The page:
Digital Humanities Network Postdoctoral Fellow


Andrew S. Brown

Andrew S. Brown (Ph.D. English, Yale University, 2019) has recently completed doctoral research titled “Artificial Persons: Fictions of Representation in Early Modern Drama”, which asks: how did the stage contribute to the idea that we can authorize people not just to speak and act on our behalf, but to stand in for us and take on aspects of our very personhood? Andrew’s approach sits at the intersection of two fields: the history of the book and the digital humanities. Examining plays alongside imaginative prose, legal texts, corporate documents, and theological treatises, he argues that Renaissance drama can reinvigorate our sense of what it means (and how it feels) to be represented and to represent others in turn. Andrew’s other research interests include gender and sexuality studies, law and literature, religious toleration, and the history of Shakespearean performance and editing. He has written on these topics for the journals Studies in Philology, Eighteenth-Century Studies, Milton Studies, and Early Theatre; the edited collection Shakespeare and Consciousness; and the Marginalia Review of Books.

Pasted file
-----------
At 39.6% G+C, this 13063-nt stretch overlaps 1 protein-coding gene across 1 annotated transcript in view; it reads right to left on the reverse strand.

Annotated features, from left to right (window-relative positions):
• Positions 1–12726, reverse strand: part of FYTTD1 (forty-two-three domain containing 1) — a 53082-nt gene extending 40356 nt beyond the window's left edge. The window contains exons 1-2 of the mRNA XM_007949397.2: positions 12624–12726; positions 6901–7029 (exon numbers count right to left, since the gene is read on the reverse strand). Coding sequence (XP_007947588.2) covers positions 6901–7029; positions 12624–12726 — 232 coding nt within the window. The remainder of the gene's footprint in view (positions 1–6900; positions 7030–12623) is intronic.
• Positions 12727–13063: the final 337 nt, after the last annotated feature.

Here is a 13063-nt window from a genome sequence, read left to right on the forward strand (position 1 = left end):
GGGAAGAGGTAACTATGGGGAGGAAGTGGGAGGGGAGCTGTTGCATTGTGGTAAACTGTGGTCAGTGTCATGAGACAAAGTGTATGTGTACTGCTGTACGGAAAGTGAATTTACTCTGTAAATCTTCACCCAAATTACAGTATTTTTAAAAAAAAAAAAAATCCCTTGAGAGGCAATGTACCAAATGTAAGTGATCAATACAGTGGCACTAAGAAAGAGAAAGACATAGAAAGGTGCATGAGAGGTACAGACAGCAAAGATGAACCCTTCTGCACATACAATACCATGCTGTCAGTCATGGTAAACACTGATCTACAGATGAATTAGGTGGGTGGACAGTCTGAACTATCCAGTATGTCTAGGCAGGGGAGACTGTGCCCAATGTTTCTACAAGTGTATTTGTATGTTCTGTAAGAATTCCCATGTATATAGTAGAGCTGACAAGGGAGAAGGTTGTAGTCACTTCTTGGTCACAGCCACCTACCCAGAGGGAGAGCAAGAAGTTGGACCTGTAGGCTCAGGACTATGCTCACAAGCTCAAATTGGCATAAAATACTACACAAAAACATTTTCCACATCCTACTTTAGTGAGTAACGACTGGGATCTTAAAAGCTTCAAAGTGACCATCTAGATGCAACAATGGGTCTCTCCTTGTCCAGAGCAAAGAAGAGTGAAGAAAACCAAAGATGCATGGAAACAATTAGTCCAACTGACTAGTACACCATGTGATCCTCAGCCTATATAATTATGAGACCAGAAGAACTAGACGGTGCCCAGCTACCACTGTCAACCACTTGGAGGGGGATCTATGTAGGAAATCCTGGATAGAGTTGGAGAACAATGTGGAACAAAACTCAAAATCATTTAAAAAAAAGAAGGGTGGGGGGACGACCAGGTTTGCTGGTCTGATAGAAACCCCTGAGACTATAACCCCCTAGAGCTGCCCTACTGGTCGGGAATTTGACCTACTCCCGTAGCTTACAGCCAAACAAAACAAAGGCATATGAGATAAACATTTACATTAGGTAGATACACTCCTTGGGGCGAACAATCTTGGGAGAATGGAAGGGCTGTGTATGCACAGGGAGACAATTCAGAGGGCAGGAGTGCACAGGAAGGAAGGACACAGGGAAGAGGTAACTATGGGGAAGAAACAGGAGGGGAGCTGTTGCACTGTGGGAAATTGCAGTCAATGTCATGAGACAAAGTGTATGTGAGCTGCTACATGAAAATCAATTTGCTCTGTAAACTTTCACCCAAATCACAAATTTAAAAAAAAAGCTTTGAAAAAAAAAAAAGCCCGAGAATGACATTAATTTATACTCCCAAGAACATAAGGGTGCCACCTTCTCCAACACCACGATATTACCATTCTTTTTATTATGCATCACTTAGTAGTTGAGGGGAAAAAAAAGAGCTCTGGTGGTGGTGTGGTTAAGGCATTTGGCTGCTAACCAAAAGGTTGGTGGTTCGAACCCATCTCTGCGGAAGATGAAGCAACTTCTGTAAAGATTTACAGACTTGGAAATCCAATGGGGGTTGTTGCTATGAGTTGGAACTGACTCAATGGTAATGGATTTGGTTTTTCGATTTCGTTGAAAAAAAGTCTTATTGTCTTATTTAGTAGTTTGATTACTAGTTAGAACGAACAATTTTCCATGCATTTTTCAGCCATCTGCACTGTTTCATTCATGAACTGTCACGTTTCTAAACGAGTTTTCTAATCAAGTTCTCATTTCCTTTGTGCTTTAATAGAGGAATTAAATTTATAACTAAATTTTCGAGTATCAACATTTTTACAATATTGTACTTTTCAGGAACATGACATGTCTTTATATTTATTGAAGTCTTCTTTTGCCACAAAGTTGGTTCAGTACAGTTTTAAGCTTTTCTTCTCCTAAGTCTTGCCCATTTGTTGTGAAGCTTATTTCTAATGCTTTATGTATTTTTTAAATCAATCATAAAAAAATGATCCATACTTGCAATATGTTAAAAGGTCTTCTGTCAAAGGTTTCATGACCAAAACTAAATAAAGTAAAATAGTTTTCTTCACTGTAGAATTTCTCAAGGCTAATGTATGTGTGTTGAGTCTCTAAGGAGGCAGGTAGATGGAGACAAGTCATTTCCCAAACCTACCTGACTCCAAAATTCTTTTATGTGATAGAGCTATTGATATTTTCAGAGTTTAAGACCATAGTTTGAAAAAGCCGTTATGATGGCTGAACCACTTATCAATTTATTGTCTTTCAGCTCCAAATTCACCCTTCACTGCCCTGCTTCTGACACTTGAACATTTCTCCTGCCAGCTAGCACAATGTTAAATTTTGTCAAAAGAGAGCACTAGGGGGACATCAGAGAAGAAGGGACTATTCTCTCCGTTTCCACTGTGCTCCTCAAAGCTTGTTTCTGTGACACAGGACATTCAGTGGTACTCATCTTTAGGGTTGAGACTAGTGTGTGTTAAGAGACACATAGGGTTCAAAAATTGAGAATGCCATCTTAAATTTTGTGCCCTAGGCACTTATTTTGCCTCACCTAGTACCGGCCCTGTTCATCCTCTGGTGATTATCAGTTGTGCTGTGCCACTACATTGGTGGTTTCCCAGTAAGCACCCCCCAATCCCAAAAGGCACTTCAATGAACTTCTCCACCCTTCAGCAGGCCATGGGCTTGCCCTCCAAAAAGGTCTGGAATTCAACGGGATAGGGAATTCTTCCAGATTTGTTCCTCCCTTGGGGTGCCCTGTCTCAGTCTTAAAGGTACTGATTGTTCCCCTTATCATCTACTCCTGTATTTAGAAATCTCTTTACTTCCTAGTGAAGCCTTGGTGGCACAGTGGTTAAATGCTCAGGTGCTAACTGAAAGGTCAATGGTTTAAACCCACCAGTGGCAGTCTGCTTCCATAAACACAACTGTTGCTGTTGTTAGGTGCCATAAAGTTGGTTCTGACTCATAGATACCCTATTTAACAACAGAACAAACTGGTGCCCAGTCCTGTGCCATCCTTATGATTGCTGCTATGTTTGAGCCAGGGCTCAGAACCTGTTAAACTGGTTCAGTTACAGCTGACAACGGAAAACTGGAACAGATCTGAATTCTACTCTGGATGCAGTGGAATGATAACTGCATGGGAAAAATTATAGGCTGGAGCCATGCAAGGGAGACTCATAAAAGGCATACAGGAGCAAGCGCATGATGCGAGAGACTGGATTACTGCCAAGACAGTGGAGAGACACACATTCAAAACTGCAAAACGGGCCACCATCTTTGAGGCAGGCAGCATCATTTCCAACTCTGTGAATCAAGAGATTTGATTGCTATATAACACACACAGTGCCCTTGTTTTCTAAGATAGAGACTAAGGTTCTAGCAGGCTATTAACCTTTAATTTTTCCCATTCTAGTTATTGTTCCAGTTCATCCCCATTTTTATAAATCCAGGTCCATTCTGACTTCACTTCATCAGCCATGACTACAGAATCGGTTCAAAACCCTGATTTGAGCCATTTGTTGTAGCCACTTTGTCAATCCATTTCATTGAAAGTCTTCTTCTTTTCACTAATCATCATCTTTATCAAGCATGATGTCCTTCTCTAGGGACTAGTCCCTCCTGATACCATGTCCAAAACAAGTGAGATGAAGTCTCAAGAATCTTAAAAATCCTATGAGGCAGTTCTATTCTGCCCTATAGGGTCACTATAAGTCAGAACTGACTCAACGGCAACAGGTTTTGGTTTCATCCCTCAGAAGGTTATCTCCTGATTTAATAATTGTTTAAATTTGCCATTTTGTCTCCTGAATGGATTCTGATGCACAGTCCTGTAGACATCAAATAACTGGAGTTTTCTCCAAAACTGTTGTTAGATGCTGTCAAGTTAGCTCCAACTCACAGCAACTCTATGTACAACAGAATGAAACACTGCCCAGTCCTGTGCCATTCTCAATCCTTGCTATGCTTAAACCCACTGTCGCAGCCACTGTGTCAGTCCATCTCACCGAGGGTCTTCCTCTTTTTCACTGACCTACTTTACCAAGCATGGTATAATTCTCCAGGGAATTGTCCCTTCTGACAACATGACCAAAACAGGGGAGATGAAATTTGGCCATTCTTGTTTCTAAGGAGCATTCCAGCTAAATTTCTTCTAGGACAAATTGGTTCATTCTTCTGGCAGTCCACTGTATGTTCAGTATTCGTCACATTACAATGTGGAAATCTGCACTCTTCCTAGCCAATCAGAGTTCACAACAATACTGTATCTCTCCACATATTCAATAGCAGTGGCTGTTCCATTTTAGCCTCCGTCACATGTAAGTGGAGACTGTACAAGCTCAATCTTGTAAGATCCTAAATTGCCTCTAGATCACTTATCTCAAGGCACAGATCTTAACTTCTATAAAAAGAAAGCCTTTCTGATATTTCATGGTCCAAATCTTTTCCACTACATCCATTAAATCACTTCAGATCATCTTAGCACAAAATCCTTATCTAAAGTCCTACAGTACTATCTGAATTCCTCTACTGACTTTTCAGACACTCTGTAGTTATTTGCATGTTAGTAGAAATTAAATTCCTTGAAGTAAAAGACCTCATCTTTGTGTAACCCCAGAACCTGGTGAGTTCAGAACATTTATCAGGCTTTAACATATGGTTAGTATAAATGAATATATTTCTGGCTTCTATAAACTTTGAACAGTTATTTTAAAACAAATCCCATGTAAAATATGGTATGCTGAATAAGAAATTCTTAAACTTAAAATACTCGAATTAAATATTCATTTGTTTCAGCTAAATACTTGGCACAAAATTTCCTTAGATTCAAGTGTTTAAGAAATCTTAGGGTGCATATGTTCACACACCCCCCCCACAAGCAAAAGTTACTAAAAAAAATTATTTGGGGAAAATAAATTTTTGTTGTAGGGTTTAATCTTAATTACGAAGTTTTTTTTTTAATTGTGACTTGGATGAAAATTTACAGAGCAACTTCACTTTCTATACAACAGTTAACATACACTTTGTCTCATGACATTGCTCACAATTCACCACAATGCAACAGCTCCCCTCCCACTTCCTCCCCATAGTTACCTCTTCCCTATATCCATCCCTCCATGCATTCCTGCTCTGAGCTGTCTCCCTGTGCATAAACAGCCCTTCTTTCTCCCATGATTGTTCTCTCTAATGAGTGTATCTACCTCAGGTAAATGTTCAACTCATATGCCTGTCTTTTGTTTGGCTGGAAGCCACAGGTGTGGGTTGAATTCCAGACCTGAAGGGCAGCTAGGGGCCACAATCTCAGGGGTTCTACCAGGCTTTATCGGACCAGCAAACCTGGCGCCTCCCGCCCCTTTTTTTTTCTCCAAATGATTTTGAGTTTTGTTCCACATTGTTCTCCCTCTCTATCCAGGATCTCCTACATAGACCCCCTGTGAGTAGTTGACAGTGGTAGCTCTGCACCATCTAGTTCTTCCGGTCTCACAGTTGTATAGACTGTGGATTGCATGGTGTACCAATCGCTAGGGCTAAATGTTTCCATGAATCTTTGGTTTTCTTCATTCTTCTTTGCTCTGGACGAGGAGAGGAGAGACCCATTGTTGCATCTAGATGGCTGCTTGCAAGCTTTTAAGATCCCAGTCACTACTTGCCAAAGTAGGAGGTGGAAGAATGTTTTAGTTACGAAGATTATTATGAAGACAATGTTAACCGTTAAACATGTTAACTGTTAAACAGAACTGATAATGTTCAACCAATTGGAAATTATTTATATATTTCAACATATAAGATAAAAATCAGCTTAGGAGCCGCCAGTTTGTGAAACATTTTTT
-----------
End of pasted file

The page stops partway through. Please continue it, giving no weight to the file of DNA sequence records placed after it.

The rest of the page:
What I'm working on

Water, Waste, and Rising Seas in the Early Modern Atlantic World

Andrew’s fellowship research project uses text mining and mapping tools in order to track how the inhabitants of the early modern Atlantic world developed a new conception of water as a crucial form of infrastructure: that is, as an urban resource that must be carefully managed, and which could also be fatally corrupted. It puts particular pressure on those sites and moments when environmental and climatic disruptions appear to threaten this infrastructure. He has begun this research with a preliminary case study based on a single London historical archive, and he anticipates that the project will also extend to a series of sites from the colonial Americas.